Human breast milk doesn’t contain adequate vitamin D, so the American Academy of Pediatrics recommends that breastfed infants receive a supplement with 400 IU of vitamin D per day until they have weaned to vitamin D-fortified formula or cow’s milk. A vitamin D supplement may also be recommended for older children and adults, depending on dietary intake and sun exposure, but this should be discussed with a healthcare provider.
In children, vitamin D deficiency causes rickets, a disease in which the bones are soft, weak, and deformed. Rickets was very common in the U.S. until the 1930s when FDA implemented the milk fortification program. Milk fortification has virtually eliminated rickets from the U.S. and other developed countries. However, rickets does still occur in breastfed infants and children raised on vegan diets who aren’t provided with other sources of vitamin D, particularly if they have darker skin pigmentation.1,3
Figure 9.11. Vitamin D deficiency in children causes rickets, a disease in which inadequate vitamin D leads to soft, weak, and deformed bones.
In adults, vitamin D deficiency causes osteomalacia, characterized by softening of bones, reduced bone mineral density, and increased risk of osteoporosis. Because bones are continuously remodeled throughout the lifespan, inadequate vitamin D limits the calcium available to rebuild bone tissue. Vitamin D deficiency can also cause bone pain and muscle weakness and pain, symptoms that can increase the risk of falling and fractures, particularly in older adults.2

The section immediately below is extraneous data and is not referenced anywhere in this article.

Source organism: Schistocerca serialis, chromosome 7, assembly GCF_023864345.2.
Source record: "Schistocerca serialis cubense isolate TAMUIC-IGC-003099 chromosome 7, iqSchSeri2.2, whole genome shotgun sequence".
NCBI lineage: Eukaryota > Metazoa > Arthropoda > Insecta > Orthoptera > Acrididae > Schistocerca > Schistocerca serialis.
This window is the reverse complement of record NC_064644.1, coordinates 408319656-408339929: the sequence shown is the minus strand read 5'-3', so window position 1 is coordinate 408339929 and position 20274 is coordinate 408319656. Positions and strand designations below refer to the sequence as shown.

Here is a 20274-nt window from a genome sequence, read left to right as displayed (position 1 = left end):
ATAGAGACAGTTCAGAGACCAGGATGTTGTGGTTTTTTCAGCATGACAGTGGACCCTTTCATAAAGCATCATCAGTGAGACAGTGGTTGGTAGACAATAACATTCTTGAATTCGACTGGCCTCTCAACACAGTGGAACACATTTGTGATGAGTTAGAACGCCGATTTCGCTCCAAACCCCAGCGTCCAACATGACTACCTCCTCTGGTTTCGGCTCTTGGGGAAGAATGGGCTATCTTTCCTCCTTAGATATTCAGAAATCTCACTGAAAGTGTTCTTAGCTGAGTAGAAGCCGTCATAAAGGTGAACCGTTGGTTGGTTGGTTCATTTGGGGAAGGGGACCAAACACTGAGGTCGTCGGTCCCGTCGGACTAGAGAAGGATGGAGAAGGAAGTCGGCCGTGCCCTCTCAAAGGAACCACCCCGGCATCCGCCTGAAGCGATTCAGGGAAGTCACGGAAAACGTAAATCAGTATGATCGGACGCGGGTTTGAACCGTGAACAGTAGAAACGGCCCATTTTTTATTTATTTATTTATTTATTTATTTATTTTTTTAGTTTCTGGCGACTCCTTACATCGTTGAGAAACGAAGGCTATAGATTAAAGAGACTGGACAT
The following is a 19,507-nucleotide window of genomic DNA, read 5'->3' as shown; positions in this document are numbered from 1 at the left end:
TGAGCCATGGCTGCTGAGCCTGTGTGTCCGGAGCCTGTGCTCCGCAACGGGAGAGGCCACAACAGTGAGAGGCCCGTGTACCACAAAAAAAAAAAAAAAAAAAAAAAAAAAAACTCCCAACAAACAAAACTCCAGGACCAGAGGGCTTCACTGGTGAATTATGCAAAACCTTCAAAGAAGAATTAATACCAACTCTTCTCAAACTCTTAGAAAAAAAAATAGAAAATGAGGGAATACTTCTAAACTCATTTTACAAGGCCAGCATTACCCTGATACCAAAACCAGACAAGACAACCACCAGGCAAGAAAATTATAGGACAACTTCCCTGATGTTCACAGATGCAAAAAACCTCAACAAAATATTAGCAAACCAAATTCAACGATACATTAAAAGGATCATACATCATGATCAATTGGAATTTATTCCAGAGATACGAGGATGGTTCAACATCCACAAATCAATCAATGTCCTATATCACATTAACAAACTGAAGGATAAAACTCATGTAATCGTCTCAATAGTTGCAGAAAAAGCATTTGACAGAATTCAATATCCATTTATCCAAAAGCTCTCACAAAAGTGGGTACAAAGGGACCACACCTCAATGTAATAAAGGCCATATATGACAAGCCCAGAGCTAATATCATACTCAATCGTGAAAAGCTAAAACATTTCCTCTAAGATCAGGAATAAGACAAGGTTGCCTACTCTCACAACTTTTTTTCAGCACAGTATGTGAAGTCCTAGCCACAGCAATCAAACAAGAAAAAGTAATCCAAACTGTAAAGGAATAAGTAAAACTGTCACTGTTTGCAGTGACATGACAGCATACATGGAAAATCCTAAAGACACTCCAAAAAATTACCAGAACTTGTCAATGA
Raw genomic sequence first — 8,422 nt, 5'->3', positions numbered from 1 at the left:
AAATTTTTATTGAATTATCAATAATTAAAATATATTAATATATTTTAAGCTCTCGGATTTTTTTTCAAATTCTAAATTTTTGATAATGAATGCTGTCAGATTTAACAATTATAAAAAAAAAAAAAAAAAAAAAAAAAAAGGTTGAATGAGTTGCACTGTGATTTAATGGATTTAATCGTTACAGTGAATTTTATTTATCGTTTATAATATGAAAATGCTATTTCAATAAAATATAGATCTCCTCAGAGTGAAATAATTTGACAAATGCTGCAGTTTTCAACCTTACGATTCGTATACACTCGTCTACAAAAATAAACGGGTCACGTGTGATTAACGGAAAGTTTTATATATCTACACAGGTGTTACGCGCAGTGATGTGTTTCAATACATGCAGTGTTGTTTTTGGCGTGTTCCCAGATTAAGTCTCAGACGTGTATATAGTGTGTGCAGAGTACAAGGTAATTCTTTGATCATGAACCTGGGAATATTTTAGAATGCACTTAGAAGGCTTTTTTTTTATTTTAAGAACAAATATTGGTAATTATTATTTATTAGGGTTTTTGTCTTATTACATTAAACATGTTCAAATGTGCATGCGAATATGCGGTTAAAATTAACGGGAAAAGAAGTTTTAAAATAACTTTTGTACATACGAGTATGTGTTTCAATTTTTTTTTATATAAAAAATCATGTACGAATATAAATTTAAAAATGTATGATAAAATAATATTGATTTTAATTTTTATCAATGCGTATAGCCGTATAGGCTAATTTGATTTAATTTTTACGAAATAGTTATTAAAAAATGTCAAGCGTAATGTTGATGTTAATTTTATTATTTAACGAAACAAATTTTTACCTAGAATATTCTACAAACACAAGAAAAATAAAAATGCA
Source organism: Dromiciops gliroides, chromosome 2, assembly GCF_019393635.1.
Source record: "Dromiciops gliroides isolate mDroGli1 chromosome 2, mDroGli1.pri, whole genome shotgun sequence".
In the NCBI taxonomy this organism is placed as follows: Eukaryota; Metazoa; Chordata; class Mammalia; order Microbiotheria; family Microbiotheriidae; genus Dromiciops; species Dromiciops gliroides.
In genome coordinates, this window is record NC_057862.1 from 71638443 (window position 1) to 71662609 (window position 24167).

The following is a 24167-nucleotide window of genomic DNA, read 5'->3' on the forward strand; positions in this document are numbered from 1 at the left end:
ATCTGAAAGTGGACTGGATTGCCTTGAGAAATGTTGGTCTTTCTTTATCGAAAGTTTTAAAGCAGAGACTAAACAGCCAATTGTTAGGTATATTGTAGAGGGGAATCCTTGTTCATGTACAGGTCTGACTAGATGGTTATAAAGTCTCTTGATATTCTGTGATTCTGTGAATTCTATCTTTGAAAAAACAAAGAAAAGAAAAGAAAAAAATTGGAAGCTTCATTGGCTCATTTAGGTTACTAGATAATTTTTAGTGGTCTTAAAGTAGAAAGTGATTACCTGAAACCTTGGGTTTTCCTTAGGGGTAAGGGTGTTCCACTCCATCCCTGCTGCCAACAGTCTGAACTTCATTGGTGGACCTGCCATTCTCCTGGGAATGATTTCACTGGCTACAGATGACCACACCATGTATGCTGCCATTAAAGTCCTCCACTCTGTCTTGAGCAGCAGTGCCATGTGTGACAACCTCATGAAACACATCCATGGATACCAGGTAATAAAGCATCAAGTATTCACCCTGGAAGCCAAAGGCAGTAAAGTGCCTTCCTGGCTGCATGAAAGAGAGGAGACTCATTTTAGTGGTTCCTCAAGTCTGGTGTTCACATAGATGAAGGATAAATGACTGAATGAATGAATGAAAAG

Although vitamin D toxicity is rare, taking excessive amounts of vitamin D in supplement form can lead to hypercalcemia or high blood calcium. Hypercalcemia can cause kidney damage and calcium deposits to develop in soft tissues such as the kidneys, blood vessels, or other parts of the cardiovascular system. Synthesis of vitamin D from the sun does not cause vitamin D toxicity because vitamin D synthesis is tightly regulated and decreases if the body has abundant vitamin D.
- Lane Community College’s Nutrition: Science and Everyday Application CC BY-NC.4.0
- 1Higdon, J., Drake, V., & Delage, B. (2014, April 23). Vitamin D. Linus Pauling Institute. https://lpi.oregonstate.edu/mic/vitamins/vitamin-D#deficiency
- 2National Institutes of Health Office of Dietary Supplements. (n.d.). Office of Dietary Supplements—Vitamin D. Retrieved April 30, 2020, from https://ods.od.nih.gov/factsheets/VitaminD-HealthProfessional/
- 3Lemoine, A., Giabicani, E., Lockhart, V., Grimprel, E., & Tounian, P. (2020). Case report of nutritional rickets in an infant following a vegan diet. Archives De Pediatrie: Organe Officiel De La Societe Francaise De Pediatrie. https://doi.org/10.1016/j.arcped.2020.03.008
- Figure 9.9. “The Functions of Vitamin D” by Allison Calabrese is licensed under CC BY 4.0
- Figure 9.10. “Dietary sources of vitamin D” by Alice Callahan is licensed under CC BY 4.0, with images: milk by Eiliv-Sonas Aceron on Unsplash (license information); salmon by Caroline Attwood on Unsplash (license information); white mushrooms by Waldemar Brandt on Unsplash (license information); soymilk by Ian Fuller is licensed under CC BY-NC 2.0; and cereal by John Matychuk on Unsplash (license information).
- Figure 9.11. “Three children with rickets” by anonymous, Welcomme Collection is licensed under CC BY 4.0
The addition of a nutrient to a food that otherwise does not contain it.